‘Open your eyes – someone said they’ve already sailed into to view’

Countdown to War: July 21st, 1914 – an extract from the St Petersburg News

Tsar Nicholas II with Russian troops, who kneel in homage around 1910. The Peterburgski Listok newspaper reported on a visit to the tsar by France’s president Raymond Poincaré days before the outbreak in 1914 of the first World War. Photograph: Popperfoto/Getty Images

Tsar Nicholas II with Russian troops, who kneel in homage around 1910. The Peterburgski Listok newspaper reported on a visit to the tsar by France’s president Raymond Poincaré days before the outbreak in 1914 of the first World War. Photograph: Popperfoto/Getty Images

Tue, Jul 22, 2014, 01:00

At the height of the July crisis, France’s president Raymond Poincaré visited St Petersburg to reinforce the Franco- Russian alliance. He arrived by sea and local steamer companies offered day trips to greet the guests from France – Isabel Gorst

Vive La France

Thankfully, private steamship owners have not yet formed a syndicate. One of the steamers offering to take passengers to meet Poincaré yesterday was charging three roubles per head for the ride, another five roubles and a third seven roubles, regardless of the conditions or whatever comforts might be on board.

Passengers on the five-rouble steamer began assembling at 8.30am. Within an hour the vessel looked like a floating exhibition of photographic equipment.

“Is there enough sea for all the pictures?” sighed someone, observing that seven out of every ten passengers bore cameras.

Many ladies were carrying bags crammed with sandwiches – testimony to Russians’ tendency to hoard.

It appeared the buffet manager also understood the Russian saying – “eat for the day and take stores for the week”. It was hard to imagine how all the bottles on the counter and shelves would get sold.

At 9 o’clock sharp the sky clouded over and it began pouring with rain.

Perhaps that was why some people who had booked tickets earlier decided to stay home. But those already on board weren’t cast down.

“It’s a good thing the deck is covered,” an overdressed merchant remarked.

“Covered or not covered, I’m afraid everyone will be drenched just the same,” replied a bearded man shaking his head.

“And you Stepa, don’t drink. Remember – President Poincaré is a member of the French Sobriety Society and he doesn’t drink.”

“He might not drink, but his French Sobriety Society doesn’t exist in Russia. ”

“Look, the rain’s stopped!” came a chorus from the deck.

It had been bucketing down for a quarter of an hour.

The time slipped by until ten o’clock when the old steamer, festooned with Russian and French flags, lifted anchor and moved off from the quay.

“Wait! Stop!” yelled someone leaping out of a horse carriage on the shore.

“Too late,” a sailor shouted back.

From the deck an angry couple could be seen lashing out at the steamer with a stick and an umbrella.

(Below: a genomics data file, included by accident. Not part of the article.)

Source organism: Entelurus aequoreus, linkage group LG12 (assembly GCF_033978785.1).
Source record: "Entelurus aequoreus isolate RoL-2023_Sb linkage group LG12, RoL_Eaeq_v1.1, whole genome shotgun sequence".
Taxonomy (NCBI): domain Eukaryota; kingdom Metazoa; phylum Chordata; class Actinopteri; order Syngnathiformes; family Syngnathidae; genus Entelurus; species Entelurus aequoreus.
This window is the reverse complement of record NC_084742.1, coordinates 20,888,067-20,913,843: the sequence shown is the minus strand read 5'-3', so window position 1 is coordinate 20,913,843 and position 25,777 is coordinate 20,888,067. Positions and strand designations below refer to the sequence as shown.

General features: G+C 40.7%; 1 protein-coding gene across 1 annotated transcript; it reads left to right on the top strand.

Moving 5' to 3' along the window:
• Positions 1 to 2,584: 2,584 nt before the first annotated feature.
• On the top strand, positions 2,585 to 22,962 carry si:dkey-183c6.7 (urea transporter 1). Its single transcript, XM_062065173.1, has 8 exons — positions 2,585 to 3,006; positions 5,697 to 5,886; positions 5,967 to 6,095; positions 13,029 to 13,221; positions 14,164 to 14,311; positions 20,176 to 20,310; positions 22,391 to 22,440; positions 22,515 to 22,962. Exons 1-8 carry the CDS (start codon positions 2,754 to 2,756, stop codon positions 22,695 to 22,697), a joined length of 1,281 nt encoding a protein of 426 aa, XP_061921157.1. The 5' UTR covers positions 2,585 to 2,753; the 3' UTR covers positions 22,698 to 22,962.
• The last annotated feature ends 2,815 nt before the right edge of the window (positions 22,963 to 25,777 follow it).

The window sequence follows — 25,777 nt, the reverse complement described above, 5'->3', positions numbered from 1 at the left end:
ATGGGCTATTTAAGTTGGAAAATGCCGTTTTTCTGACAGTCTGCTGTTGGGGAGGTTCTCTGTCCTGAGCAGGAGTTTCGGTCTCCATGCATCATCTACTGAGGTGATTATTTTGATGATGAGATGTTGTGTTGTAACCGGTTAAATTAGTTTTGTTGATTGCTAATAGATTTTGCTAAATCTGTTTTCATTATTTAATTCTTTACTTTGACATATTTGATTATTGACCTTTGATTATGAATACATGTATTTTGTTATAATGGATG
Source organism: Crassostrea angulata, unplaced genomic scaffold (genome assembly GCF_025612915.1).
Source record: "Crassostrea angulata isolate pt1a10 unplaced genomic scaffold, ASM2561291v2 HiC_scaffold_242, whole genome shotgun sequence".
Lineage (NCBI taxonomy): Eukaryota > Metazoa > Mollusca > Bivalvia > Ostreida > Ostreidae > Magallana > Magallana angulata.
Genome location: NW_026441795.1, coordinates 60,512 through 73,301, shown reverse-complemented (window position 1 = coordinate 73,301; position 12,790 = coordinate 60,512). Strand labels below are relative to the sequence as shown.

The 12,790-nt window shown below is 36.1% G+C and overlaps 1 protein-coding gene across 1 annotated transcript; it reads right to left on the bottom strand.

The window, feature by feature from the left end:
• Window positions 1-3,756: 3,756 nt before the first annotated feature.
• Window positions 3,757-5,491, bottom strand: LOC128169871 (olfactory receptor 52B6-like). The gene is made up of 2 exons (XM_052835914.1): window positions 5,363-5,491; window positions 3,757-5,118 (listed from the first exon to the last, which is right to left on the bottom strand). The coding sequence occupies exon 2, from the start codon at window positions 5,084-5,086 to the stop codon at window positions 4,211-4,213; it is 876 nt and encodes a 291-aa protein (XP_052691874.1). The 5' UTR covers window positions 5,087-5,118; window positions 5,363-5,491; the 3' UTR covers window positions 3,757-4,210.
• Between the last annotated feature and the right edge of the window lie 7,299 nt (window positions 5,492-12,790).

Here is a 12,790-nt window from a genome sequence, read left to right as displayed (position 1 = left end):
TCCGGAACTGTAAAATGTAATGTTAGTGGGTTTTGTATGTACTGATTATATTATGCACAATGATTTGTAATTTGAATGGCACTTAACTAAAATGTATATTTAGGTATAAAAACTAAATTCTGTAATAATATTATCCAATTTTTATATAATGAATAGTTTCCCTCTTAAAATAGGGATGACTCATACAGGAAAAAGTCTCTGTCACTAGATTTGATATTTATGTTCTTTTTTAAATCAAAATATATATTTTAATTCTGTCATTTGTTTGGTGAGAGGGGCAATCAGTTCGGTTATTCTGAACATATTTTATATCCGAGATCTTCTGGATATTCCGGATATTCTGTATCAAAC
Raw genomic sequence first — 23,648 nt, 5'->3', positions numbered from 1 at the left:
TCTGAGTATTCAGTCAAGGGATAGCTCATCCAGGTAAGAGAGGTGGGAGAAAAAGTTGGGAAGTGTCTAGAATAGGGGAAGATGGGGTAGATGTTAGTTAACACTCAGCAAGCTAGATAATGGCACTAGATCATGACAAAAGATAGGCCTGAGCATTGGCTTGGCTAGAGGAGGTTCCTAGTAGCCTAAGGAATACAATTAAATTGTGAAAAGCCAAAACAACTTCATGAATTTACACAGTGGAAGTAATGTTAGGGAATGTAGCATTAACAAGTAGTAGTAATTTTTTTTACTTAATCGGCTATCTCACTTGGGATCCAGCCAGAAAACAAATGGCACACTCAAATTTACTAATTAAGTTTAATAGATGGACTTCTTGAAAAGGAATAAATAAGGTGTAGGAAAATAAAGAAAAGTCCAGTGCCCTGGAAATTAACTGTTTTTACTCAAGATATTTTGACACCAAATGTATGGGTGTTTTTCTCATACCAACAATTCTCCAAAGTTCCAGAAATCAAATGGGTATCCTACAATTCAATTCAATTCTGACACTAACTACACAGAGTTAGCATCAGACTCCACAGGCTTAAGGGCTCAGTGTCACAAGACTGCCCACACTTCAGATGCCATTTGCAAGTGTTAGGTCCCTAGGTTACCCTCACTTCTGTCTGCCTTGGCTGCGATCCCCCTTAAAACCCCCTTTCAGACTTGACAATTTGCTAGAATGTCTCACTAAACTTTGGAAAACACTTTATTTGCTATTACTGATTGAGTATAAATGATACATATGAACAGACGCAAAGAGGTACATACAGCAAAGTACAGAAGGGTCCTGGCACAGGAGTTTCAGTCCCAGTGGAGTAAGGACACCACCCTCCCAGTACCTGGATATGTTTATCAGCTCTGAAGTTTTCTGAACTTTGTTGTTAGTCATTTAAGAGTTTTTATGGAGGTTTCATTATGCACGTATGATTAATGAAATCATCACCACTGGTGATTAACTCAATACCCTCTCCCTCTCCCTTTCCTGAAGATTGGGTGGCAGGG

“Vive la France!”, shouted the merchant from the helm.

Within ten minutes the steamer was in the marine canal and the naval orchestra was playing full blast.

A German cargo vessel – the Elbing – sailed by.

“Vive la France!,” the merchant shouted to the German captain, receiving only a smile in reply.

“I said ‘Vive la France’!! Are you deaf or what?”

“Stepa, stop it. That’s not the French,” said his wife trying to calm him down.

“What the hell. I’m rehearsing.”

“There’s no point.”

“Let’s go to the buffet and get drunk.”

There was a big crowd jostling at the bar. After getting up so early, everyone was hungry and thirsty.

Above the din all you could hear was a gaggle of orders –

“Tea! – Beer! – Veal cutlet ! – A carafe ! – Beer! – Sandwiches! Beer! – Beer! – Beer for me too!”“

On the way out of the canal, the captain slowed the steamer to a tortoise pace and the passengers, already burning with impatience, trained their binoculars on the horizon. Whether they were friends or not, the conversation was all the same.

“What kind of ships are bringing our friends?”

“Two dreadnoughts and a couple of mine sweepers.”

“It looks like they’re about to appear!”

“Anna Lavrentyevna, open your eyes. Someone said they’ve already sailed into to view.”

“Where is Stepa?”.

“On the horizon.”

“And not on the water?”

“You’re so uneducated. The horizon is the name of the place where the sky meets the sea.”

“That’s only in fairy tales.”

“Be quiet. That’s absurd.”

“Everyone, everyone, look! Honestly, they’re sailing in!”

“Hurrah, music, the Marseillaise!”

By now the silhouette of a French ship could be seen approaching the Kronshtadt harbor. Our battleships fired the salute. The passenger steamers kept a very respectful distance.

“Vive la France!” cried a hundred voices.

“Hurrah for the President! Welcome to our allies!”

“What kind of ally are you,” someone muttered grumpily.

“Musicians! Give us a tango!” called the tipsy merchant lowering himself onto the deck to dance.

Everyone was so busy taking pictures of the French ships, the Russian ships and one another, they hardly noticed the time was flying by and that the steamer was slowly turning round.

What else to do, but hurry back to the buffet? Hurry to drink and eat and then doze all the way back to the pier at the Nikolayevsky Bridge.

Peterburgski Listok

July 21st, 1914